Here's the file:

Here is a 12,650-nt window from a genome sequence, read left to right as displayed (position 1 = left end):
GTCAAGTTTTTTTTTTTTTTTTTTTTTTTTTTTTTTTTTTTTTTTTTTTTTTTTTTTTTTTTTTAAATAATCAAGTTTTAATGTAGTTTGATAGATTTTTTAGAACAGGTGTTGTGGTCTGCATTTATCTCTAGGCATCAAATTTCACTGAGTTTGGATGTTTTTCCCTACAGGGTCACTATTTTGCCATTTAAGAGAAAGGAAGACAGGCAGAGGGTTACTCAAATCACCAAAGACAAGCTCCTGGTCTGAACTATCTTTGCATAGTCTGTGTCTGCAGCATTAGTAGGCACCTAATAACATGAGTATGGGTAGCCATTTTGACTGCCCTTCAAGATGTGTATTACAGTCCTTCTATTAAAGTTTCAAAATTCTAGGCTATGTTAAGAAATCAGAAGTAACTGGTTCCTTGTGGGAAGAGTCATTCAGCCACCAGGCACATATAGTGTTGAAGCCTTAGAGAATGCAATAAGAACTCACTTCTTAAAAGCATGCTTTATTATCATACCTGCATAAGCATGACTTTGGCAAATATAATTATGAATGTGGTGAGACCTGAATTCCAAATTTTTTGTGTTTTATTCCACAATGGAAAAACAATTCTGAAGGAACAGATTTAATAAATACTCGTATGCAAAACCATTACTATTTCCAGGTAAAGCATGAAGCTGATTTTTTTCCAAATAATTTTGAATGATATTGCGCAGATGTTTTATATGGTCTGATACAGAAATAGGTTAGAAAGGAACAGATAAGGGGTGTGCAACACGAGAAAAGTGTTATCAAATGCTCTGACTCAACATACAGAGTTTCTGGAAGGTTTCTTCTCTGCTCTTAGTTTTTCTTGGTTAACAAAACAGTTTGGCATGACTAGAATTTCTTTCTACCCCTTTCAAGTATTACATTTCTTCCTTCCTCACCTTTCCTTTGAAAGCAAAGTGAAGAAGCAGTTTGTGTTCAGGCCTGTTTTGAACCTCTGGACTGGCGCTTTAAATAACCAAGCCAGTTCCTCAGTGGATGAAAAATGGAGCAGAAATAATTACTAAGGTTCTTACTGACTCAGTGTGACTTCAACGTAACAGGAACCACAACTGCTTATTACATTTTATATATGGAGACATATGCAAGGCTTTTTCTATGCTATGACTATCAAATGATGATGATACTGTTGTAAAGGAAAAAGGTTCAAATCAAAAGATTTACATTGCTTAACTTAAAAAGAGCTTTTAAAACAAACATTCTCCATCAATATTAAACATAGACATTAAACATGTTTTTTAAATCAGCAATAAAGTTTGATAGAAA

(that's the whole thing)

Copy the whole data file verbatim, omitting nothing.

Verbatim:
Here is a 12,650-nt window from a genome sequence, read left to right as displayed (position 1 = left end):
GTCAAGTTTTTTTTTTTTTTTTTTTTTTTTTTTTTTTTTTTTTTTTTTTTTTTTTTTTTTTTTTAAATAATCAAGTTTTAATGTAGTTTGATAGATTTTTTAGAACAGGTGTTGTGGTCTGCATTTATCTCTAGGCATCAAATTTCACTGAGTTTGGATGTTTTTCCCTACAGGGTCACTATTTTGCCATTTAAGAGAAAGGAAGACAGGCAGAGGGTTACTCAAATCACCAAAGACAAGCTCCTGGTCTGAACTATCTTTGCATAGTCTGTGTCTGCAGCATTAGTAGGCACCTAATAACATGAGTATGGGTAGCCATTTTGACTGCCCTTCAAGATGTGTATTACAGTCCTTCTATTAAAGTTTCAAAATTCTAGGCTATGTTAAGAAATCAGAAGTAACTGGTTCCTTGTGGGAAGAGTCATTCAGCCACCAGGCACATATAGTGTTGAAGCCTTAGAGAATGCAATAAGAACTCACTTCTTAAAAGCATGCTTTATTATCATACCTGCATAAGCATGACTTTGGCAAATATAATTATGAATGTGGTGAGACCTGAATTCCAAATTTTTTGTGTTTTATTCCACAATGGAAAAACAATTCTGAAGGAACAGATTTAATAAATACTCGTATGCAAAACCATTACTATTTCCAGGTAAAGCATGAAGCTGATTTTTTTCCAAATAATTTTGAATGATATTGCGCAGATGTTTTATATGGTCTGATACAGAAATAGGTTAGAAAGGAACAGATAAGGGGTGTGCAACACGAGAAAAGTGTTATCAAATGCTCTGACTCAACATACAGAGTTTCTGGAAGGTTTCTTCTCTGCTCTTAGTTTTTCTTGGTTAACAAAACAGTTTGGCATGACTAGAATTTCTTTCTACCCCTTTCAAGTATTACATTTCTTCCTTCCTCACCTTTCCTTTGAAAGCAAAGTGAAGAAGCAGTTTGTGTTCAGGCCTGTTTTGAACCTCTGGACTGGCGCTTTAAATAACCAAGCCAGTTCCTCAGTGGATGAAAAATGGAGCAGAAATAATTACTAAGGTTCTTACTGACTCAGTGTGACTTCAACGTAACAGGAACCACAACTGCTTATTACATTTTATATATGGAGACATATGCAAGGCTTTTTCTATGCTATGACTATCAAATGATGATGATACTGTTGTAAAGGAAAAAGGTTCAAATCAAAAGATTTACATTGCTTAACTTAAAAAGAGCTTTTAAAACAAACATTCTCCATCAATATTAAACATAGACATTAAACATGTTTTTTAAATCAGCAATAAAGTTTGATAGAAA